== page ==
How have the Sectors been impacted by this year’s Budget? – Part I

    LightCastle Analytics Wing
    LightCastle Analytics Wing

    The Economist, a London-based weekly, recently published a list of 66 emerging stable economies, ranking them according to four measures of financial strengths, namely public debt as a percentage of GDP, total foreign debt, costs of borrowing and foreign exchange reserves. Bangladesh fared well in the ranking, securing 9th position from the top, signifying its economic resilience amid the onslaught of the pandemic induced recession. 

    Amid the coronavirus pandemic, Bangladesh is in a precarious position to ensure the economic growth achieved in the last decade is sustained throughout the FY 2020-21 and beyond. Given that the country is soon to graduate from an LDC status, the stakes are much higher. Among other economic challenges, the pandemic has posed an additional threat to the growth potential of the country and the budget needs to reflect the government’s initiatives that are poised to tackle these challenges. The fiscal budget for the FY 2020-21 was unveiled by the finance minister to mixed reactions from stakeholders with its ambiguity in terms of revenue generation. The budget, which was announced on the 11th of June, is the largest yet in Bangladesh’s history with a set target of BDT 568,000 crore for the fiscal year 2020-2021. Admittedly, the size of the budget is only relevant if its major components are targeted towards alleviating the healthcare and economic challenges faced due to the pandemic. Healthcare and agriculture should be the main priority segments to receive the most support. Research conducted by BRAC showed that the COVID-19 pandemic caused a loss of more than BDT 565.36 billion for the farmers in the past one and a half months alone.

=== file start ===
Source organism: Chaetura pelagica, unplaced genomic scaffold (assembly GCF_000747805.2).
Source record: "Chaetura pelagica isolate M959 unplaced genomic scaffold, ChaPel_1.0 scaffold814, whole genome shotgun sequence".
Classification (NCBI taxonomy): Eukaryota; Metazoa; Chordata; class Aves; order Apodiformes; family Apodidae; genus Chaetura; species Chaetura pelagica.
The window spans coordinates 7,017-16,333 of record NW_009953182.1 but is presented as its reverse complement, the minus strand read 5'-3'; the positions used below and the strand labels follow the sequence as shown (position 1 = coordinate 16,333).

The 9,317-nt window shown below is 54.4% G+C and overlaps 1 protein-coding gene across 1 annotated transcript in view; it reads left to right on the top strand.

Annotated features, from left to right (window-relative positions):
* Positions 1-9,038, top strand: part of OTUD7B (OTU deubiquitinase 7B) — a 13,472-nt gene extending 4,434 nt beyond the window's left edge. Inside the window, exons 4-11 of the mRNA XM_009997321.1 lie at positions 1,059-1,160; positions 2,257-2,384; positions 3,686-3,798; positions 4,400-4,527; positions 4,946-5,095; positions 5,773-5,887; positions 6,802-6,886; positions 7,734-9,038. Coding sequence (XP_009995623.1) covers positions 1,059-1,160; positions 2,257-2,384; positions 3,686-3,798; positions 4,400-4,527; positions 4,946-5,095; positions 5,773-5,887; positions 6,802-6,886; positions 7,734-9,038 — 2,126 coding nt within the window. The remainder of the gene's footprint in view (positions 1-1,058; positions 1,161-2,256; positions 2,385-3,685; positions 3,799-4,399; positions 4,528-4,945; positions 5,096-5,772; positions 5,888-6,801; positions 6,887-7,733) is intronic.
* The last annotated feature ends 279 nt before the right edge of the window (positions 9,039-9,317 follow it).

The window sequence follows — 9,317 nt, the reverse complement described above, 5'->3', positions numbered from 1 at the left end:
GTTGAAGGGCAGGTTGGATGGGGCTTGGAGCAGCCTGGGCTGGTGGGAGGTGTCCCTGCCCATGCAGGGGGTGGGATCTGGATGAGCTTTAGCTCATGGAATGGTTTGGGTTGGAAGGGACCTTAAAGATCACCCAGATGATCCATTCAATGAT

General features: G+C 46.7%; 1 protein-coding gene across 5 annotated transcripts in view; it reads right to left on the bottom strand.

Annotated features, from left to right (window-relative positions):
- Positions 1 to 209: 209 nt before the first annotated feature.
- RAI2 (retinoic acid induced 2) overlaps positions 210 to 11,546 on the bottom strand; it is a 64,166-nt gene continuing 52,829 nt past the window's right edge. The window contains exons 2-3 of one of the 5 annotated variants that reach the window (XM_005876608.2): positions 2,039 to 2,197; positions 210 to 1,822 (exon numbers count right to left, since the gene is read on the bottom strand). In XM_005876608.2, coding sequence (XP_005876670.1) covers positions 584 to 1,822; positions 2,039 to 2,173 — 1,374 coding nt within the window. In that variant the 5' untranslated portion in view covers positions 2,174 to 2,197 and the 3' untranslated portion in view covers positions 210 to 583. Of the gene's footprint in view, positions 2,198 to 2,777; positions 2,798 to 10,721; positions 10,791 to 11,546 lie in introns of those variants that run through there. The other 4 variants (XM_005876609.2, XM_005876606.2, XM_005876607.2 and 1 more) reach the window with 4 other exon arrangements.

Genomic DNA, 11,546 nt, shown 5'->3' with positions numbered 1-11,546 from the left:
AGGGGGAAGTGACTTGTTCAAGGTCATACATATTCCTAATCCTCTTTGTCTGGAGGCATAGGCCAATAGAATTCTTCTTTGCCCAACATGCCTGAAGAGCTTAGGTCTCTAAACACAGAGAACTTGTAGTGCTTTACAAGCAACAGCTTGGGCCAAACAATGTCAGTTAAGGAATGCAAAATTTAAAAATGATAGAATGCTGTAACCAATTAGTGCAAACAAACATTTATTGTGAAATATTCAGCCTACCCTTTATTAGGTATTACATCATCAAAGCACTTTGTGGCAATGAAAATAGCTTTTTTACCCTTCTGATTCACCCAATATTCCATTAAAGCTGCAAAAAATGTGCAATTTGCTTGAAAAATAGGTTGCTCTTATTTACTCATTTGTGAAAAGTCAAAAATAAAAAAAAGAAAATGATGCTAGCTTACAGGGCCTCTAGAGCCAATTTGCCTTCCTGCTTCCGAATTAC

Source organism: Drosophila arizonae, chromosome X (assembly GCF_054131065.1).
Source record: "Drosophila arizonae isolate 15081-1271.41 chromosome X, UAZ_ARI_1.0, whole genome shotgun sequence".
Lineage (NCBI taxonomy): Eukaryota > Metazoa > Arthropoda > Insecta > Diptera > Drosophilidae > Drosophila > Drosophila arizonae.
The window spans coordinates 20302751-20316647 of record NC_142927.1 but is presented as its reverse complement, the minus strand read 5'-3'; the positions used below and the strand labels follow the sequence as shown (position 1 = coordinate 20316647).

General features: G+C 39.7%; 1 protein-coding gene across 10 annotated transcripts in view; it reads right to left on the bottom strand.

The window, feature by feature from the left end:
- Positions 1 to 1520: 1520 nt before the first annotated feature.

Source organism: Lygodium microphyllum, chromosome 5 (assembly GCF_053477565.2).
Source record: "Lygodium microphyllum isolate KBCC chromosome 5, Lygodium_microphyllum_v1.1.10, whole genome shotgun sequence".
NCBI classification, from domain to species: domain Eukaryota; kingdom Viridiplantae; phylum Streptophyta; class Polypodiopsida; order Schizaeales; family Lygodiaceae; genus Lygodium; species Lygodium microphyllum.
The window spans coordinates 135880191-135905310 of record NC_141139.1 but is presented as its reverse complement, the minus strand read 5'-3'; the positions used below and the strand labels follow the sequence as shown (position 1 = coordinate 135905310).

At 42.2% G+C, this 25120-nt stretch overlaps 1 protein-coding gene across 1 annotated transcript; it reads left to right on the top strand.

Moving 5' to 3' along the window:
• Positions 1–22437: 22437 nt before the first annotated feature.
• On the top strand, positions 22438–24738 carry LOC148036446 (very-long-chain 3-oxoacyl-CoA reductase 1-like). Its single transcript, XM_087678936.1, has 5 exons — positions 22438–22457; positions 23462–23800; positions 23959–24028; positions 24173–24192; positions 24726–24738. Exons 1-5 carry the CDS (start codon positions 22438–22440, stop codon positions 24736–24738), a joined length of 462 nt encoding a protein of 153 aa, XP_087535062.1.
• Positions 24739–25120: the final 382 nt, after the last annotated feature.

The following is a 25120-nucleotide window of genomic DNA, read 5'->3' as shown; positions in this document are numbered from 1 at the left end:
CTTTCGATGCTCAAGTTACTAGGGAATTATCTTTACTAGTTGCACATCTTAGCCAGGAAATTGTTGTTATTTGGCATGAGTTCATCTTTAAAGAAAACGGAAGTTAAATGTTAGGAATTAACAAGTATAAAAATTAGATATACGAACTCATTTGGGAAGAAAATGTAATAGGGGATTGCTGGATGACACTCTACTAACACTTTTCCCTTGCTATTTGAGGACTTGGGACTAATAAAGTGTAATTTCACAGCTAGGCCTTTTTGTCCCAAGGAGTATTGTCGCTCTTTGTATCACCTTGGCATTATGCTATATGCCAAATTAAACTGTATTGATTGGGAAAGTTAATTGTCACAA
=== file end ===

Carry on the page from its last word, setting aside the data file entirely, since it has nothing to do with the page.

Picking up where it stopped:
The current proposed budget is 13.24 percent (BDT 66,423 crore) higher than the revised budget of the current financial year and is 8.56% higher than the main budget for FY2019-20. The pressure is on the government to reduce the budget deficit of last year and ensure higher revenue collection this year, especially given the impending financial needs due to the pandemic. Currently, the budget has set a revenue target of BDT 378,003 crore along with an additional BDT 4,013 crore sourced in foreign grant. The National Bureau of Revenue (NBR) has been set a target of BDT 330,000 crore and revenue from non-NBR sources have been set at BDT 15,000 crore. Subsequently, revenue target excluding taxes has been set at BDT 33,000 crore. It is estimated that, without foreign grants, the budget deficit will widen to a record BDT 190,000 crore or 6% of the gross domestic product (GDP). Experts are skeptical of the government’s ability to ensure adequate revenue generation on par with the targets, especially given the shortcoming of previous year’s tax collection.